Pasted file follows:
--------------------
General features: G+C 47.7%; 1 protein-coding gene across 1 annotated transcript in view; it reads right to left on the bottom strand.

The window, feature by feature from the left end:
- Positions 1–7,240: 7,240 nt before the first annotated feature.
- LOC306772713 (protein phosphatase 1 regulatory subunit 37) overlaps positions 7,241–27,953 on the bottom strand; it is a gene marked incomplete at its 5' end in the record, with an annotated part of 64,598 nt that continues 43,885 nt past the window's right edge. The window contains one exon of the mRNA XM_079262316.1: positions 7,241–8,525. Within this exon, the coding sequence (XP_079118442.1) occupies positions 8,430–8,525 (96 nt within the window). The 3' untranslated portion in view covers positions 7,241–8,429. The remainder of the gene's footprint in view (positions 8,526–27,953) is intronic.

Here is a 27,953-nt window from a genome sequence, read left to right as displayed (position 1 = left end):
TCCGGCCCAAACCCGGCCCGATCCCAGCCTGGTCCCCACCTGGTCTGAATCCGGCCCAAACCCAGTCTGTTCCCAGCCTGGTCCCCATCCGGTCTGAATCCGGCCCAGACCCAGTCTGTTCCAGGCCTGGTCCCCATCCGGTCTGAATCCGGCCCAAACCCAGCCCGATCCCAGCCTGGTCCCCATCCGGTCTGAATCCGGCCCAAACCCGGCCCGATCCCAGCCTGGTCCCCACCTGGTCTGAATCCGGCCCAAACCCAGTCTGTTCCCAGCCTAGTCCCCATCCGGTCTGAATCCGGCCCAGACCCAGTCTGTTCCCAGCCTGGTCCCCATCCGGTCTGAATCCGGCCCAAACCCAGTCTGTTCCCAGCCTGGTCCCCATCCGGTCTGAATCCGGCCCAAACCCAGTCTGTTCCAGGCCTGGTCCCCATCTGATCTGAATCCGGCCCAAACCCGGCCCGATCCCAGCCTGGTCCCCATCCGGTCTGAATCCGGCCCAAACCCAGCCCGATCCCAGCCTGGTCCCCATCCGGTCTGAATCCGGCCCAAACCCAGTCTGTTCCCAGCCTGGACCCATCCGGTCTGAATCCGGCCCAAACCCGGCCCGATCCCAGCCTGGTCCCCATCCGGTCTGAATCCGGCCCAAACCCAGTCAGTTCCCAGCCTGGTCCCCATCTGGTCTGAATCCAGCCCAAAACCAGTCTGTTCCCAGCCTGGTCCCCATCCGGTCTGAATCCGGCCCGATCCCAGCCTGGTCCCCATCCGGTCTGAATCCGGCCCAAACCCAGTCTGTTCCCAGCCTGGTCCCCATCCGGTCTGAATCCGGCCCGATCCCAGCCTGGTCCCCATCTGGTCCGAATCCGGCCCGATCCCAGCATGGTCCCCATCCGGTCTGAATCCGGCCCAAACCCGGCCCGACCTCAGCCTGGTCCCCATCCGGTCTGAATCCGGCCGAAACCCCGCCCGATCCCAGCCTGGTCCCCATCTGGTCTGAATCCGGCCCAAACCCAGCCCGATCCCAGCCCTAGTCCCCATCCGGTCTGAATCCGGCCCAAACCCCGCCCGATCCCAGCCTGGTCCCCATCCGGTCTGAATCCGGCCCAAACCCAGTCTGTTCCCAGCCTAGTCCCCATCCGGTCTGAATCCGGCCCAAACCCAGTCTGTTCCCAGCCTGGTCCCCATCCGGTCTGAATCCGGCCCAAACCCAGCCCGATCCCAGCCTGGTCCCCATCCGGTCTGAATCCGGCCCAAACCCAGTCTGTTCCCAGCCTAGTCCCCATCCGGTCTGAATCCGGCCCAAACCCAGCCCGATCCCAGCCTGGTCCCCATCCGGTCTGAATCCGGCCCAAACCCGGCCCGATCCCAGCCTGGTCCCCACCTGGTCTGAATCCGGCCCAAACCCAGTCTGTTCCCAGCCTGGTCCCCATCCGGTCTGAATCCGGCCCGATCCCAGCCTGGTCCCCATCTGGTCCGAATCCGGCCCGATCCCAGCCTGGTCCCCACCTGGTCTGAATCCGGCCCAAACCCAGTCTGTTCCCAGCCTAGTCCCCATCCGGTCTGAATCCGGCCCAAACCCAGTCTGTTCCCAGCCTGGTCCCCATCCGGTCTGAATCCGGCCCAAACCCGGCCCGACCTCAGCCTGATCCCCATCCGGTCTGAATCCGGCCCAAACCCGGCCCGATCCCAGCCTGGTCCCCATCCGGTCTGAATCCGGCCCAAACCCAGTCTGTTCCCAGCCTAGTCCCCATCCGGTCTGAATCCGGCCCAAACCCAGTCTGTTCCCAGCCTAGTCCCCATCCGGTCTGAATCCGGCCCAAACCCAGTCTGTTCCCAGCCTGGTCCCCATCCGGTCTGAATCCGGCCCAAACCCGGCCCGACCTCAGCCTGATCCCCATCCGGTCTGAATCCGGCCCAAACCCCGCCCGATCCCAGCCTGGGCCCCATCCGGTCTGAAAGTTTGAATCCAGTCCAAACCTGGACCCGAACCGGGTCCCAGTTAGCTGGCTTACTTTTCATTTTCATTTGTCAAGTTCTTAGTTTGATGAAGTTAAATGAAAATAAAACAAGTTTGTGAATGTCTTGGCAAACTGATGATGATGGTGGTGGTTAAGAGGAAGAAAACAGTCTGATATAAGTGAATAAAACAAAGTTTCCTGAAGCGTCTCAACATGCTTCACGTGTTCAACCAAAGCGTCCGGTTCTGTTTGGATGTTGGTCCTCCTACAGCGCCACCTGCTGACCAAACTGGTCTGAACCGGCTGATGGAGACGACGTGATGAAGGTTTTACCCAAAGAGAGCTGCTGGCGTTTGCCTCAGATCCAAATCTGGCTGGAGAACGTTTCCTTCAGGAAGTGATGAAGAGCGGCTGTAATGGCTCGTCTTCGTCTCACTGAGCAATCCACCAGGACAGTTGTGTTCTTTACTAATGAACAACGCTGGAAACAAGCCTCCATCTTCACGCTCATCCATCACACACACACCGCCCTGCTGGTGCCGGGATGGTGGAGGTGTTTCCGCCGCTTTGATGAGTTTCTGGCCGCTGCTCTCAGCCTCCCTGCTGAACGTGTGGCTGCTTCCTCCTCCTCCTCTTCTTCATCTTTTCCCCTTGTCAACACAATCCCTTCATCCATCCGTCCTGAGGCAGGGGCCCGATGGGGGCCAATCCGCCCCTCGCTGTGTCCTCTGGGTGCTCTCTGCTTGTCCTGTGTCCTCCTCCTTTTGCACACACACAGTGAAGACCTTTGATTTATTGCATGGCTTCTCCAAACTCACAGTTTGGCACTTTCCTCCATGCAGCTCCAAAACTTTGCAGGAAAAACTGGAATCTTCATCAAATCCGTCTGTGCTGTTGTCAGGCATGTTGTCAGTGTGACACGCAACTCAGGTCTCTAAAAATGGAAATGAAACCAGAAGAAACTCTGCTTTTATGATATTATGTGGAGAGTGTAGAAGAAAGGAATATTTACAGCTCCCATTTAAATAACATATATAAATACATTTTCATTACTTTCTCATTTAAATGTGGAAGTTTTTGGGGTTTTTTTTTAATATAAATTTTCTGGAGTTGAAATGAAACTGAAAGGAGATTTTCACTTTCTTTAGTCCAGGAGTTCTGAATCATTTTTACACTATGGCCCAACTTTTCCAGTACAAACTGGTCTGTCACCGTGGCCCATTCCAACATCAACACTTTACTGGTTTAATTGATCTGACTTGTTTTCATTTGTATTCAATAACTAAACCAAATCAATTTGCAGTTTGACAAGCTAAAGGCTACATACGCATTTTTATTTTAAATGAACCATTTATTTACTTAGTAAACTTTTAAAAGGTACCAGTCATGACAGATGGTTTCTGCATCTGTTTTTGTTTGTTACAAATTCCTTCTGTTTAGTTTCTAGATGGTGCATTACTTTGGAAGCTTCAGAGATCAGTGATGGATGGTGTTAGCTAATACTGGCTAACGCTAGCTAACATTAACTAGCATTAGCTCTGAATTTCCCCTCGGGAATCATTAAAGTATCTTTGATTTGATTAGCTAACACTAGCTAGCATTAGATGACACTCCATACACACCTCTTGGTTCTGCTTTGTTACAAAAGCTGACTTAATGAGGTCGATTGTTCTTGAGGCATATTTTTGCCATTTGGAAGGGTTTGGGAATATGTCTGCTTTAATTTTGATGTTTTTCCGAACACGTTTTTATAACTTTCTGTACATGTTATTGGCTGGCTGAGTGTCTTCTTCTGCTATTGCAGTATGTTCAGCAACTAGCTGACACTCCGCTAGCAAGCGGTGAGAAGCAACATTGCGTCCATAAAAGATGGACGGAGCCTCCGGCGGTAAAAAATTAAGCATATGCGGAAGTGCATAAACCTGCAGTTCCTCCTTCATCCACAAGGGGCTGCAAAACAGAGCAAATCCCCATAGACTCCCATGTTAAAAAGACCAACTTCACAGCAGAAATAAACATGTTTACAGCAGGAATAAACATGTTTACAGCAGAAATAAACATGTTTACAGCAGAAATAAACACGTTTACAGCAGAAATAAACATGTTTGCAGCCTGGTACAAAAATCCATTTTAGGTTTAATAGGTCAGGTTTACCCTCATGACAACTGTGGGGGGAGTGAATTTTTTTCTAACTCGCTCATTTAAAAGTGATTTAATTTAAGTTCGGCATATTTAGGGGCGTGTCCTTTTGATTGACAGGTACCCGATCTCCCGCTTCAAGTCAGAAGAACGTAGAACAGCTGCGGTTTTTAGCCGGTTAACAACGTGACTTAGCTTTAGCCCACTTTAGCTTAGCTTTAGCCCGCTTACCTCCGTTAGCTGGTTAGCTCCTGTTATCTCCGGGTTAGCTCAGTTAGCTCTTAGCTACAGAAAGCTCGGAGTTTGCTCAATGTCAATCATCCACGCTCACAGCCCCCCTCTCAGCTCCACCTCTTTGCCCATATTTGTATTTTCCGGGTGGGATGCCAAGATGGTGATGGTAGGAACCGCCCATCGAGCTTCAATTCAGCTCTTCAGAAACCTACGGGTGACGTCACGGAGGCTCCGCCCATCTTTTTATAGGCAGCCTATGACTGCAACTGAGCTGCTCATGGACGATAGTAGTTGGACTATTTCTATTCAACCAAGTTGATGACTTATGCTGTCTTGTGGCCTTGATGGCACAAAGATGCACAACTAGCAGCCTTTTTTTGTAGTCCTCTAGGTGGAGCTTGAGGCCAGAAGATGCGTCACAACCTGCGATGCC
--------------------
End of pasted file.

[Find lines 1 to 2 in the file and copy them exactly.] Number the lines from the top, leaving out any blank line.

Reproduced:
General features: G+C 47.7%; 1 protein-coding gene across 1 annotated transcript in view; it reads right to left on the bottom strand.

The window, feature by feature from the left end: